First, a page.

Settings

Settings

Typeface
Text size Smaller Larger Reset View mode
Search within

Search within this article

Look up

Look up a word

  • Dictionary
  • Thesaurus
Please submit a word or phrase above.
Print this page

Print this page

Why can't I print more than one page at a time?

Help
Full screen
Items saved from this article
  • Highlights & Notes
  • Citations
Some of your highlights are legacy items.

Highlights saved before July 30, 2012 will not be displayed on their respective source pages.

You can easily re-create the highlights by opening the book page or article, selecting the text, and clicking “Highlight.”

matching results for page

    Questia reader help

    How to highlight and cite specific passages

    1. Click or tap the first word you want to select.
    2. Click or tap the last word you want to select, and you’ll see everything in between get selected.
    3. You’ll then get a menu of options like creating a highlight or a citation from that passage of text.

    OK, got it!

    Cited passage

    Style
    Citations are available only to our active members.
    Buy instant access to cite pages or passages in MLA 8, MLA 7, APA and Chicago citation styles.

    "Portraying himself as an honest, ordinary person helped Lincoln identify with his audiences." (Einhorn, 1992, p. 25).

    "Portraying himself as an honest, ordinary person helped Lincoln identify with his audiences." (Einhorn 25)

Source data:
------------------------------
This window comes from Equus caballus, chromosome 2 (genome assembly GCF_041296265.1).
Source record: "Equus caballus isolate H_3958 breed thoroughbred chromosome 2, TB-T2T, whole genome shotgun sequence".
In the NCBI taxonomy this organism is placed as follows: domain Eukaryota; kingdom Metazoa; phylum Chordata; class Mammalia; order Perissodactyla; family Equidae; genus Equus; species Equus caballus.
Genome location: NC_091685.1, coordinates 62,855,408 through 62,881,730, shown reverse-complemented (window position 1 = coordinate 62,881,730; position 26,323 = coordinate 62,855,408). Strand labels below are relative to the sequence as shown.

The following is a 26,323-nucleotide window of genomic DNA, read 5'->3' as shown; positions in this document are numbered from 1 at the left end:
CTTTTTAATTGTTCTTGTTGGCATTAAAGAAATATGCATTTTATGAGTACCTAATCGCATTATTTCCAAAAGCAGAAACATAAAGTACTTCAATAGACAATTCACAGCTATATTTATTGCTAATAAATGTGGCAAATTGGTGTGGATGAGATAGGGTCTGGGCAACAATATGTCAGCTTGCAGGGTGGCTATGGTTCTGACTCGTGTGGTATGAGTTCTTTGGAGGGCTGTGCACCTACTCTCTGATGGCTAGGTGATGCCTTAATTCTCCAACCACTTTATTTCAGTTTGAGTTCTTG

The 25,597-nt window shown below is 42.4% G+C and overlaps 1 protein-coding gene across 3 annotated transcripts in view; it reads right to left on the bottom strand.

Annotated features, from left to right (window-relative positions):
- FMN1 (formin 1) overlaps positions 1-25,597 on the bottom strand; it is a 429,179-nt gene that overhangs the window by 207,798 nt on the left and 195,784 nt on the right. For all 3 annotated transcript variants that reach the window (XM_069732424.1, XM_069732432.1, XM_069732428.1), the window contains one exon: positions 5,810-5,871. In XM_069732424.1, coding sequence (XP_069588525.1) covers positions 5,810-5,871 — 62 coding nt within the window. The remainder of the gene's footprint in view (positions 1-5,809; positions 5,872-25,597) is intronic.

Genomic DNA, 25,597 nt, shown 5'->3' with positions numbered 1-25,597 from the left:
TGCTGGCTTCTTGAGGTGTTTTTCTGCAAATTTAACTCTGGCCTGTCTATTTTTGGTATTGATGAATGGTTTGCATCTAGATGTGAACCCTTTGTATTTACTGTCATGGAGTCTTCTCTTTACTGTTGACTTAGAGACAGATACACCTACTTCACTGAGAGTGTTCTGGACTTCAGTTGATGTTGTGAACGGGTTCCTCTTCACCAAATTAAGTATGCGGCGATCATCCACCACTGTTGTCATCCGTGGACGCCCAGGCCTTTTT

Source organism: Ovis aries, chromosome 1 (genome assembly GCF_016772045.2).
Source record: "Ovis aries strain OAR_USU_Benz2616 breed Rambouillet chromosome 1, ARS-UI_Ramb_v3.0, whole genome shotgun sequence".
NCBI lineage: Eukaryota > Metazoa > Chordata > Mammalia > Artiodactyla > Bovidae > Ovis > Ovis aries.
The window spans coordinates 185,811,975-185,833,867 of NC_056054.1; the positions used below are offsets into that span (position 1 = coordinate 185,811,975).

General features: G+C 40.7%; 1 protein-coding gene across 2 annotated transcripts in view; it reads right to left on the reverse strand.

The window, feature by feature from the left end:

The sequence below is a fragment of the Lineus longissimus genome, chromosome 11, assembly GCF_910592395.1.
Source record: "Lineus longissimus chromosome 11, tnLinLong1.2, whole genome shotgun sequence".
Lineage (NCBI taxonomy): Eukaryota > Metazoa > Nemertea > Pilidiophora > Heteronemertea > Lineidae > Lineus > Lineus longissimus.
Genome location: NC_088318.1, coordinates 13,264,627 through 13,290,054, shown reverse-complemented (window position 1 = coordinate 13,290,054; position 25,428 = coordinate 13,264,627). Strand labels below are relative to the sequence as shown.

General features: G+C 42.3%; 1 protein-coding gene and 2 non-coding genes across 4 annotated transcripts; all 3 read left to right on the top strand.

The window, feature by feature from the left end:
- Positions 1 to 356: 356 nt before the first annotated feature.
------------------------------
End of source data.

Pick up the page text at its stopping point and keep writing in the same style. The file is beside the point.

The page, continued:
"Portraying himself as an honest, ordinary person helped Lincoln identify with his audiences." (Einhorn 25)

    "Portraying himself as an honest, ordinary person helped Lincoln identify with his audiences."1

    1. Lois J. Einhorn, Abraham Lincoln, the Orator: Penetrating the Lincoln Legend (Westport, CT: Greenwood Press, 1992), 25, http://www.questia.com/read/27419298.

    Cited passage

    Thanks for trying Questia!

    Please continue trying out our research tools, but please note, full functionality is available only to our active members.

    Your work will be lost once you leave this Web page.

    Buy instant access to save your work.

    Already a member? Log in now.

    Search by... Author
    Show... All Results Primary Sources Peer-reviewed

    Oops!

    An unknown error has occurred. Please click the button below to reload the page. If the problem persists, please try again in a little while.